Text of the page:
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Marina Grishakova and Marie-Laure Ryan, editors. Intermediality and Storytelling.

Marina Grishakova and Marie-Laure Ryan, editors, Intermediality and Storytelling. Narratologia Contributions to Narrative Theory. Berlin: de Gruyter, 2010. vi + 323 pages.

In the "Editors' Preface" Marina Grishakova and Marie-Laure gyan explain that they chose the word "intermediality" in the title because "it covers any kind of relation between different media" (3). The present collection expands Ryan's earlier Narrative Across Media by treating additional media and placing additional emphasis on relations between media. The editors distinguish two categories of storytelling media, the artistic (words, sound, and images that are the material used by writers, composers, and visual artists) and the technological (channels of communication such as cinema, television, print, electronic books). The relations between and among media that they mention include intermedial reference (texts that thematize, quote, or describe other media), intermedial transposition (adaptation), transmediality (phenomena, including narrative, that can be represented in more than one medium), multimodality (the combination of more than one medium in a given work: e.g., opera, comics, or the words and gestures of oral discourse), and what they call "a generalized form of ekphrasis" (4), perhaps better known as remediation, in which a work in one medium is re-represented in another medium.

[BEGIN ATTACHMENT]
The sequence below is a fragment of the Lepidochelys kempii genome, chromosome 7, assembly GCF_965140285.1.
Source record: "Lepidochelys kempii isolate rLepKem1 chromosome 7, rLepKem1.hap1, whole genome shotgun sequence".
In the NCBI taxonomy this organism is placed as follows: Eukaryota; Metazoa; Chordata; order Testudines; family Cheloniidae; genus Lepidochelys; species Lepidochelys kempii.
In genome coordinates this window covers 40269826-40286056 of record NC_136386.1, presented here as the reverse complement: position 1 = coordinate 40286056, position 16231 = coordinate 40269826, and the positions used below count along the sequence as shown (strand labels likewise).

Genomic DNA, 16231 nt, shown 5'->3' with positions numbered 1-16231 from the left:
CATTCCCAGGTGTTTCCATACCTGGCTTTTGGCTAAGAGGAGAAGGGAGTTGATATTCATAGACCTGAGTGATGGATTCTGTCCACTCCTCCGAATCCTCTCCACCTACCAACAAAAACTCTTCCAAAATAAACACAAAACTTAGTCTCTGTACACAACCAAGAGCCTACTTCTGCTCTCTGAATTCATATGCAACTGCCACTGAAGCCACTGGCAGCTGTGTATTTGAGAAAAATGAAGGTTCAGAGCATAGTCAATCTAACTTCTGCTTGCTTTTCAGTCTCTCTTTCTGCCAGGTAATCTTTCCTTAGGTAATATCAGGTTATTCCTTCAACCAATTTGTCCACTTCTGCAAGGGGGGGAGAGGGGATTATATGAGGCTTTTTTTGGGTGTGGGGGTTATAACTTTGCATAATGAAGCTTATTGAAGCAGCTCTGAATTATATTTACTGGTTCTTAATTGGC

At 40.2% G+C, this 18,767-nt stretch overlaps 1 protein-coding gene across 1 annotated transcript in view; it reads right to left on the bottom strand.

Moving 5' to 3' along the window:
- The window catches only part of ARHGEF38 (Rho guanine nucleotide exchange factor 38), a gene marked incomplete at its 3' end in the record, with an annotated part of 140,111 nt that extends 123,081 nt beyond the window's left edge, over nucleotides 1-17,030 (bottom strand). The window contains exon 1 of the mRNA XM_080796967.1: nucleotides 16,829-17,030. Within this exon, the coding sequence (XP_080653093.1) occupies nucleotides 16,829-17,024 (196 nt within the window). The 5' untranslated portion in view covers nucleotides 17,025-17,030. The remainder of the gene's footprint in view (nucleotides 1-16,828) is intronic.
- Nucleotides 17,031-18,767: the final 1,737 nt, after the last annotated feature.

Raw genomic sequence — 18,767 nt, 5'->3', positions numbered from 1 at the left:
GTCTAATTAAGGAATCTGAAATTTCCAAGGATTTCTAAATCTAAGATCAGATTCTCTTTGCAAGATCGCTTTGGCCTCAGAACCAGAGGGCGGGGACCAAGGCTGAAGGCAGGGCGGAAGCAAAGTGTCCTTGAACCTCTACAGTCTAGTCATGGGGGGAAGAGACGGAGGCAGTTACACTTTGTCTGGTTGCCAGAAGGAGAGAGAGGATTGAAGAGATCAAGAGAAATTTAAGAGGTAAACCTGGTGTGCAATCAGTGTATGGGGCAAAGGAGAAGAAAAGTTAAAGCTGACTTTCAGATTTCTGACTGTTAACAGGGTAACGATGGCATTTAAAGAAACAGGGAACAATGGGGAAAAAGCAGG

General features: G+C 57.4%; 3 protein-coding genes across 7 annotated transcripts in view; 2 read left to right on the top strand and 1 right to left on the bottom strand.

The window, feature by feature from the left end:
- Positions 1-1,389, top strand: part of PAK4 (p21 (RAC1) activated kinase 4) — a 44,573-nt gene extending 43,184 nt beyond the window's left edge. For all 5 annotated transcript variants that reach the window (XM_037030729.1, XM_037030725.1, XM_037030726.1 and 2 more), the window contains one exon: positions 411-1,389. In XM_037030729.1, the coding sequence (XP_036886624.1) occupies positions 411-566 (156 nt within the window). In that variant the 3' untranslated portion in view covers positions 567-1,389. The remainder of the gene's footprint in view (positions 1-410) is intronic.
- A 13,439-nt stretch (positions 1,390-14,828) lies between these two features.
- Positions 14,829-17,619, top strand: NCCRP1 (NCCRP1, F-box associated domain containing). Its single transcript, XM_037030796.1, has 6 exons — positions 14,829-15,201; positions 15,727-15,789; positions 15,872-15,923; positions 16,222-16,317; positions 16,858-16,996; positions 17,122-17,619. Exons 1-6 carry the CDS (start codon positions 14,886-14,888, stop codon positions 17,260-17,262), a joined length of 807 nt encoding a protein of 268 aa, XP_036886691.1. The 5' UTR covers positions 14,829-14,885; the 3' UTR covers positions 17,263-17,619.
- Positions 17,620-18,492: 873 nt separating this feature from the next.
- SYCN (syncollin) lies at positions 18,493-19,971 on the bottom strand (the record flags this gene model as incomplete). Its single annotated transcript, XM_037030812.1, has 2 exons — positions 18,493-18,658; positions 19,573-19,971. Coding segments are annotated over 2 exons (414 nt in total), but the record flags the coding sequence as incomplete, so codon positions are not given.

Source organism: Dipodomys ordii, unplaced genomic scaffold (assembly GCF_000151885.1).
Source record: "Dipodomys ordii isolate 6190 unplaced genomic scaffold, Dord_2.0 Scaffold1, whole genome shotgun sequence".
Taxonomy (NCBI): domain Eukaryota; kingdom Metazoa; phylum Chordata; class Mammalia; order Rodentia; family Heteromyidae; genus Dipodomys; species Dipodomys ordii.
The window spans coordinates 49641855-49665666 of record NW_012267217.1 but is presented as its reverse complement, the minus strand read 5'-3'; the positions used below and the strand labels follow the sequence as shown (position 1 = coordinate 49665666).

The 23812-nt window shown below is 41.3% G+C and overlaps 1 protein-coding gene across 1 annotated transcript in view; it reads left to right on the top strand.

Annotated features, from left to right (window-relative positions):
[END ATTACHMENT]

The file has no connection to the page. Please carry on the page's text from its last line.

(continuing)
Since the collection is devoted to relations between media, it is not surprising that the fourteen essays all, to some degree, are organized as comparisons. Several essays, including those by the two editors, offer comparisons of categories. Ryan looks at the distinction between fiction and nonfiction, approaching the issue from the perspective that the distinction matters because it affects our interpretation of the information offered. Comparing language to the image, she argues that "the judgment of fictionality is most important for language, because language articulates clearly defined propositions that make a truth claim," whereas the image, unlike language, "does not unambiguously force some [specific] features to the attention of spectators at the expense of others" (15). Developing the differences among truth claims from medium to medium, she extends her analysis to photography, film, representational painting, abstraction, architecture, and music, and finds in each an indeterminate zone between fiction and nonfiction. She concludes by recognizing that the general public cares about fictionality in cinema and verbal texts, and that only the theorists "ponder fictionality in painting, architecture, and music" (25).